Friday, November 12, 2010

Piazza Duomo (Alba in Piedmont)

October 2010

Piazza Risorgimento 4, 1251 Alba, Cuneo, Piedmont, Italy
Tel: +39 173 442800

Update: Congratulations to Piazza Duomo for achieving its third Michelin star in the recently released 2013 Michelin Guide.

Piazza Duomo is a 2-Michelin star innovative restaurant in the heart of Alba in Piedmont. It is located on the second floor of the row of buildings surrounding the town square above the La Piola trattoria which is a sister restaurant of Piazza Duomo.

The entrance can be hard to find as it's along a discreet side street off the square but once you find the street, you cannot miss the garish red wall against which the restaurant door is set. Press the doorbell and they'll buzz you in.

The restaurant was very well-staffed and it's waiters were young and friendly. The dining room itself was quite small (looked like 8 tables with a maximum of 4 persons per table - although realistically they probably only take around 25 covers a night). The room was very bright (too bright, I thought) with pink walls on which there was some 'interesting' wall art; it was quite bizarre but not in a bad way. For a change, the art on the walls was not done by the chef himself but by a prominent local painter. The tables at the window have a great view of the town square and the Duomo. Unfortunately, we did not get a window table this time.

Over some prosecco, we looked through the menu and opted for the 'innovative' menu as we were quite filled up with traditional Italian food by that point in time. The 'innovative' menu was 11 courses long but the waiter assured us that the food would be light. We were quite skeptical about that, especially since we were served an alarmingly large selection of canapes, which included cod fish sticks, an egg custard (in fact it looked chawanmushi, had similar ingredients but tasted more Italian than it did Japanese), parmesan marshmallow, cheese taco, a cheese puff filled with melted cheese, Parmesan puff coated with chocolate powder and a bag of crisps (in a variety of vegetable flavours including spinach and saffron). Going through all these kept us busy for a while. Fortunately, they were all very well made (I particularly liked the parmesan marshmallow and parmesan puff with chocolate powder - they reminded me of Osteria Francesana which was very innovative with the parmesan cheese, see earlier review: Osteria Francescana).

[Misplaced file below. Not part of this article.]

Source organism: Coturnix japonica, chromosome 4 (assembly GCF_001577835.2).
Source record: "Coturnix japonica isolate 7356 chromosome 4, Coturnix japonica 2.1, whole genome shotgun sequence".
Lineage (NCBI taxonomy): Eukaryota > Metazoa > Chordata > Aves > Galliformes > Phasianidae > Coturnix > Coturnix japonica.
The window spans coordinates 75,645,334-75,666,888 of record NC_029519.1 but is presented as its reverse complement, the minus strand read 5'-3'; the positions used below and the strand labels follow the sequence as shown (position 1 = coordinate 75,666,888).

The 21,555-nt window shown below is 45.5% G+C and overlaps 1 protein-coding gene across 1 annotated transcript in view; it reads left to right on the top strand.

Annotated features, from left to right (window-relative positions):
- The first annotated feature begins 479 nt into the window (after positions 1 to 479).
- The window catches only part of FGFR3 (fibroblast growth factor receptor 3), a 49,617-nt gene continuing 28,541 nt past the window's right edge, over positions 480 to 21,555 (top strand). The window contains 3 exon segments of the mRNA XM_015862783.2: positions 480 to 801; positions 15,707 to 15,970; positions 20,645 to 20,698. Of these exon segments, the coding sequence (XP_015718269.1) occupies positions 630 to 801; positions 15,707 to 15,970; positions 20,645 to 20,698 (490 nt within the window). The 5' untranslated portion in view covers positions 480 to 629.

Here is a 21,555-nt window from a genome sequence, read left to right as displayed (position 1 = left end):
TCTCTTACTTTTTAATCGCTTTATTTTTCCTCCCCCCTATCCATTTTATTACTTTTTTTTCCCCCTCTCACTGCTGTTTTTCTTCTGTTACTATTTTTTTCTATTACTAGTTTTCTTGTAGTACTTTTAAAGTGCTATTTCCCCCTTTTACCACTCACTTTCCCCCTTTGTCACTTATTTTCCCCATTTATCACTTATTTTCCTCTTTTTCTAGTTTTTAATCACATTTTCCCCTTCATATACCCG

We then ordered a 1999 Paolo Scarvino Barolo Bric del Fiasc, which was a superb wine. The wine list was not great (for a 2-star restaurant), as it had mostly young vintages and not a great selection, compared with some of its peers in the region. We figured that this was due to the fact that the restaurant was relatively young and hence have not had the benefit of cellaring wines for a long time (given wine prices nowadays, it's very expensive to buy an entire collection of wine, especially ones which have the older vintages).

The dinner that was to come was indeed innovative. The chef (relatively young at 39), had spent three years working in Japan and his style of cooking really reflected his experience. However, to his credit, he successfully married Japanese ingredients with Italian cooking techniques (which is quite the opposite from many chefs who use local ingredients with Japanese cooking style). The results were quite stunning. We were first served with a beautiful amuse bouche of the sponge of Swiss chard (a kind of spinach). It was very light and airy, like a cross between a sponge and a marshmallow, but it was a visual treat.

The first course of a long and eventful menu was the jerusalem artichoke with extra-virgin olive oil and liquorice oil. The artichoke was juicy and crunchy, and it was a light and elegant start to the dinner. Next up was the fantastic raw scallops with sea urchin sauce. This was one of my favourite dishes, as the uni sauce was made to perfection and the scallops were fresh and sweet. This was the dish which I thought made the point about the chef's ability to use Japanese ingredients and cook them using classical European cooking techniques.

The raw prawn with grape sauce was also very good. An otherwise simple dish, the use of raw leaves and petals gave the dish a taste of sophistication. The use of leaves and flowers as integral ingredients for the chef's cuisine as opposed to simply garnishing was one of the distinguishing hallmarks of this chef. According to the waiter, the chef has a 2 acre garden in Barolo where he grows all his flowers and herbs for the restaurant, including some which he brought back from Japan.